MYRTLE BEACH, S.C. (WMBF) - One man traveled 2,517 miles - roughly 37 hours drive time - to Tijuana, Mexico to undergo what he calls a life-saving procedure.
That type of travel has become so frequent it’s known as medical tourism. Now, 28-year-old Will Smink is back in the states after making the controversial decision to become a medical tourist to undergo bariatric surgery.
WMBF News spoke with Smink six weeks after surgery, which he believes is giving him the boost to get his life back.
“This is the start of the journey from here," said Smink, whose highest weight was 416 pounds. "I feel really excited about what the future is gong to bring. Also I feel a sense of like how did I get to this point, like how did I allow myself to be this big?”
Doctor Zaher Nuwayhid, with Conway Medical Center, said people who are overweight shouldn’t blame themselves.
“We don’t have a cure for obesity. The way I look at it is it’s a chronic disease. I mean it is a disease like heart disease, like hypertension, like diabetes," Nuwayhid said. “Sometimes it’s not your fault. Sometimes it is the environment, the culture, genetics. Sometimes it’s what we eat and what we do.”
Smink, a WMBF News employee, is back at work and reflecting on the results he’s seeing so far.
“I feel fantastic. I have so much more energy. I’m not winded when I tie my shoes. I feel like I can take on the day more generally. I actually feel lighter," he said.
The question of whether the weight will return, however, lingers in the air.
“Do I guarantee that the weight won’t come back? Maybe part of it will come back.” Nuwayhid said.
Smink, to his credit, said he’s not letting anything stand in his way.
“My ultimate goal is I want to get to about 180 pounds," Smink said.
To accomplish that goal, Smink will continue paying attention to what he puts on his plate.
“I usually stick to a protein shake and that’s about 30 grams of protein and it curbs my hunger for a good six hours." Smink said, adding he is not snacking throughout the day or eating sweets. “I can finally have caffeine after six weeks, so I am enjoying coffee again and as for carbs, definitely staying away from those as much as I can.”
Following a two-week liquid diet, Smink said he could have solid foods after six weeks had passed. He reflected on seeing pictures of himself at a lower weight.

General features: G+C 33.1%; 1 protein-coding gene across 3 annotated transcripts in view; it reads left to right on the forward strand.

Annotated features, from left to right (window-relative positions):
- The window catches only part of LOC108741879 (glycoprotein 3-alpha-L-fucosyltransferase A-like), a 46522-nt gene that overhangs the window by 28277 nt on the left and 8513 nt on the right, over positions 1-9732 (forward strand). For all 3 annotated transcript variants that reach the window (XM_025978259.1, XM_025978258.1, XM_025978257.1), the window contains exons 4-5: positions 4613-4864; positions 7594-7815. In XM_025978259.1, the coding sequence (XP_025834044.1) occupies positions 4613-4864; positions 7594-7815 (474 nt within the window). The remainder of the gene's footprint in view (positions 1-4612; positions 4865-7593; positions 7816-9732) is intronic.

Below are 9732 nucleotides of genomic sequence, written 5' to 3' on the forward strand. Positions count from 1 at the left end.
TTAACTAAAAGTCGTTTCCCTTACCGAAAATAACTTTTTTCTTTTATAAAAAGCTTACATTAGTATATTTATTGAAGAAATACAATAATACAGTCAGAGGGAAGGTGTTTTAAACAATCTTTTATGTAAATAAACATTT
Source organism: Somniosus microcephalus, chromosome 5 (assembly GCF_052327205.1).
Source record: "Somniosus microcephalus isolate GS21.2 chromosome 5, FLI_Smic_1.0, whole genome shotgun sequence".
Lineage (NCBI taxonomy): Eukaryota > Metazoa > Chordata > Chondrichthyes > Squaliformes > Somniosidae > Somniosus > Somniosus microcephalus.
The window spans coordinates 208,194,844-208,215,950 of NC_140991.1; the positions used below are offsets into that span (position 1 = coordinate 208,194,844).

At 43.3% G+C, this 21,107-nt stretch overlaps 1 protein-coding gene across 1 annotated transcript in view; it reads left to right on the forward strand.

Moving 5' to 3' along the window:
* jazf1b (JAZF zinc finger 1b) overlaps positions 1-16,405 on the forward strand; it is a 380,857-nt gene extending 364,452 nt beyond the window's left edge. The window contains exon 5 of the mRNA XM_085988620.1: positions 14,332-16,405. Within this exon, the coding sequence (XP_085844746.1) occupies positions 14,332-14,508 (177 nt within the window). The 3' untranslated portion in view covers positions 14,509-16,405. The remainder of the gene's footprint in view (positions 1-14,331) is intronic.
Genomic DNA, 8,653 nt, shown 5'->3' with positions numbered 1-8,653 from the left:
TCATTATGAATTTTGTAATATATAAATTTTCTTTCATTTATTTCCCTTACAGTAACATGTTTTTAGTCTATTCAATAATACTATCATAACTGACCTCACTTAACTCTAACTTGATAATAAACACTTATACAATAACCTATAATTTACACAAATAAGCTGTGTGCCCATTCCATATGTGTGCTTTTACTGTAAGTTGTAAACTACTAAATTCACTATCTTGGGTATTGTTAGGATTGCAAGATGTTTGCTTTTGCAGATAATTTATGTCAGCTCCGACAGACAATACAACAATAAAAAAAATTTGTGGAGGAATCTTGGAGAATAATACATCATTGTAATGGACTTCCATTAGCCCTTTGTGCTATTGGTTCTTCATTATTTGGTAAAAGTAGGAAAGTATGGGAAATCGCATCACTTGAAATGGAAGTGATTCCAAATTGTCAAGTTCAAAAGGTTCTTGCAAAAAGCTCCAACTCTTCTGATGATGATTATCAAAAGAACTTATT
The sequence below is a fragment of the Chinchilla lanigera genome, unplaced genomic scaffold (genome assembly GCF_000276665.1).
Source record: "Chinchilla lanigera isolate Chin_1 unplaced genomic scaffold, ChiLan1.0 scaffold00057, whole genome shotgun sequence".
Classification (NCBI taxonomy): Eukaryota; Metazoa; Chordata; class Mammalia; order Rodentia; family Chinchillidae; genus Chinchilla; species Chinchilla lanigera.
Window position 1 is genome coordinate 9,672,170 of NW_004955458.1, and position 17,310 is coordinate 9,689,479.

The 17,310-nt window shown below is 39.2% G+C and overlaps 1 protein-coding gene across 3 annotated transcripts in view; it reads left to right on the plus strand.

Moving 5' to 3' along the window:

“This whole time I kept looking and I just could not see. There are days where I feel like I’m not losing the weight; I don’t see it physically happening. They call it body dysmorphia, where basically like you look at yourself in the mirror and mentally you feel like you’re not losing the weight, but looking at a photo like this, I notice it now,” he said.
As for resulting back to his old ways, Smink said there will always be that fear of looking at something on the plate and thinking it could "be the one that sends me back to my old ways.”
Nuwayhid responded to the potential risks of traveling out of the country for medical procedures.
“It’s not like something you can go get it somewhere and come back and that’s it. It’s a life-long journey and you got to be careful if you get into any problems or trouble, then you’re going to be scrambling around to see to find someone to take care of you,” he said.
Smink said he has a slight fear of not receiving the proper medical care at home because of traveling to Tijuana. Still, at six weeks post-op, he’s feeling the best of his life.
“Honestly, that was truly an amazing feeling, like I was going through some old clothes and trying on shirts and like pants I had not worn in like two years and it is literally one of the best feelings in the world because like I say, ‘Hey I remember this shirt,’" Smink said.
To get to who his friends and family see now, Smink had to first get through surgery.
“Once the doctor came in to take me back to surgery, the nerves were steady going up and once I got on the table I ended up saying a little prayer. I was just like, let’s get this over with and before I knew it they had put me under. I blinked and next thing I know I was in the recovery room," he said.
Smink said surgery took less than two hours. Before he could be released from the hospital, staff made sure there wasn’t a leak in his stomach.
"I had a leak tube hooked up to me and then once I was able to pass all the testing preliminaries, they discharged me from the hospital,” he said.
During surgery, Smink said doctors made a startling discovery - the upper part of his stomach was pushing through his diaphragm and causing a hernia to form he didn’t know about.
“It hadn’t like burst or anything like that or like it wasn’t like severe or anything, but it was like it was starting to get problematic but they fixed it in time and I had absolutely no idea I had it,” he said.
As for ever returning back to Tijuana for medical treatment, Smink said he’d consider returning for skin removal once he’s lost all the weight.
Smink’s highest weight before surgery was 416 pounds. He said he has so far lost a total of 90 pounds, weighing in at 326 pounds.
Editor’s note: WMBF News does not endorse medical tourism. It is a decision that is ultimately up to the individual. For some, it can be a popular choice mainly because of the cost.